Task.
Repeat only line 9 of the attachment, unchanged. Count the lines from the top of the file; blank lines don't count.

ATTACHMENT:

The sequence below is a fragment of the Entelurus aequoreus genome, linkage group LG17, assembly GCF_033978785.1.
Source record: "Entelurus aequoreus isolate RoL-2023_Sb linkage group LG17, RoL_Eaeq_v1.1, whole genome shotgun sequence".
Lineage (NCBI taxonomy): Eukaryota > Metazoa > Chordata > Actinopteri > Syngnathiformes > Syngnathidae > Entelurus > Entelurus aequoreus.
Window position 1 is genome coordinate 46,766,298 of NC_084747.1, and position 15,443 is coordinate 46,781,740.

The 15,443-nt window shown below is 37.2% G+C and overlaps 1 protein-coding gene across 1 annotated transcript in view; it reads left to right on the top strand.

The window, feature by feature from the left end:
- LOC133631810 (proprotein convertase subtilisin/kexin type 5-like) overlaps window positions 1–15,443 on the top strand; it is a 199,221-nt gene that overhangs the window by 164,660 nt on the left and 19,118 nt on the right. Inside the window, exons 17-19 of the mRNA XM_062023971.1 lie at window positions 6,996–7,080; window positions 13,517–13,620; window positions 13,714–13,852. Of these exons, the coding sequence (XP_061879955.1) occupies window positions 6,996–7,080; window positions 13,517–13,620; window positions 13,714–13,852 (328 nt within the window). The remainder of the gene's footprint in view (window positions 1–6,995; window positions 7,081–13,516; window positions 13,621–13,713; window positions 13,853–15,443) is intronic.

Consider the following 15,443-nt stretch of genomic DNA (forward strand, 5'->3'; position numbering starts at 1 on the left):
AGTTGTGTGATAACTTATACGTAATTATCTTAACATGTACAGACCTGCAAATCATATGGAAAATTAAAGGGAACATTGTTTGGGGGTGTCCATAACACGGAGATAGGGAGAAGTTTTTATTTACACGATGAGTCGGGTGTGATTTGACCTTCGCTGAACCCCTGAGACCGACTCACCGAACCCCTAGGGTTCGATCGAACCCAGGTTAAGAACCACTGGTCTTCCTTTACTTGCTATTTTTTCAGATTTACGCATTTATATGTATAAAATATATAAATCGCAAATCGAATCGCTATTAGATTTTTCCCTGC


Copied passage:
AGTTGTGTGATAACTTATACGTAATTATCTTAACATGTACAGACCTGCAAATCATATGGAAAATTAAAGGGAACATTGTTTGGGGGTGTCCATAACACGGAGATAGGGAGAAGTTTTTATTTACACGATGAGTCGGGTGTGATTTGACCTTCGCTGAACCCCTGAGACCGACTCACCGAACCCCTAGGGTTCGATCGAACCCAGGTTAAGAACCACTGGTCTTCCTTTACTTGCTATTTTTTCAGATTTACGCATTTATATGTATAAAATATATAAATCGCAAATCGAATCGCTATTAGATTTTTCCCTGC